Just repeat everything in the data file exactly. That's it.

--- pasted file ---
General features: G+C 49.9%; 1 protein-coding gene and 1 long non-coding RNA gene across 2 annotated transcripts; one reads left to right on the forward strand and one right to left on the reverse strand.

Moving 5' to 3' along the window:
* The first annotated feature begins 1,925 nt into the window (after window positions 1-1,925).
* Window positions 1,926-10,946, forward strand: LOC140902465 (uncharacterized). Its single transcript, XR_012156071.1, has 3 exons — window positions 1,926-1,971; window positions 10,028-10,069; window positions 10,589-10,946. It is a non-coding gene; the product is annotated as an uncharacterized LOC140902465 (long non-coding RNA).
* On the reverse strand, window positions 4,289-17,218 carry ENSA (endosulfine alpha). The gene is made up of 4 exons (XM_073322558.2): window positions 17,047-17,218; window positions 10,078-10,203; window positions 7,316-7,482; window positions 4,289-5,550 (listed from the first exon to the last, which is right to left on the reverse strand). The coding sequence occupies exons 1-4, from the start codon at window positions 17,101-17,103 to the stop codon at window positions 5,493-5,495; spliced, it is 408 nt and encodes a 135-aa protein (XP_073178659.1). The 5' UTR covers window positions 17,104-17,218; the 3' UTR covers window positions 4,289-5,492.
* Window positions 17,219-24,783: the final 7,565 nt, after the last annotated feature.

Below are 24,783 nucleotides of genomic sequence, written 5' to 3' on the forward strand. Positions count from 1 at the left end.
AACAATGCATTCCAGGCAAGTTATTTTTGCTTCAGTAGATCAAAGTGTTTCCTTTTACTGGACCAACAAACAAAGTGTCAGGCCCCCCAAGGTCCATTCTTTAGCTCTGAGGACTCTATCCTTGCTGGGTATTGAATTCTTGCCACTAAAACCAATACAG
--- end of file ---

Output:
General features: G+C 49.9%; 1 protein-coding gene and 1 long non-coding RNA gene across 2 annotated transcripts; one reads left to right on the forward strand and one right to left on the reverse strand.

Moving 5' to 3' along the window:
* The first annotated feature begins 1,925 nt into the window (after window positions 1-1,925).
* Window positions 1,926-10,946, forward strand: LOC140902465 (uncharacterized). Its single transcript, XR_012156071.1, has 3 exons — window positions 1,926-1,971; window positions 10,028-10,069; window positions 10,589-10,946. It is a non-coding gene; the product is annotated as an uncharacterized LOC140902465 (long non-coding RNA).
* On the reverse strand, window positions 4,289-17,218 carry ENSA (endosulfine alpha). The gene is made up of 4 exons (XM_073322558.2): window positions 17,047-17,218; window positions 10,078-10,203; window positions 7,316-7,482; window positions 4,289-5,550 (listed from the first exon to the last, which is right to left on the reverse strand). The coding sequence occupies exons 1-4, from the start codon at window positions 17,101-17,103 to the stop codon at window positions 5,493-5,495; spliced, it is 408 nt and encodes a 135-aa protein (XP_073178659.1). The 5' UTR covers window positions 17,104-17,218; the 3' UTR covers window positions 4,289-5,492.
* Window positions 17,219-24,783: the final 7,565 nt, after the last annotated feature.

Below are 24,783 nucleotides of genomic sequence, written 5' to 3' on the forward strand. Positions count from 1 at the left end.
AACAATGCATTCCAGGCAAGTTATTTTTGCTTCAGTAGATCAAAGTGTTTCCTTTTACTGGACCAACAAACAAAGTGTCAGGCCCCCCAAGGTCCATTCTTTAGCTCTGAGGACTCTATCCTTGCTGGGTATTGAATTCTTGCCACTAAAACCAATACAG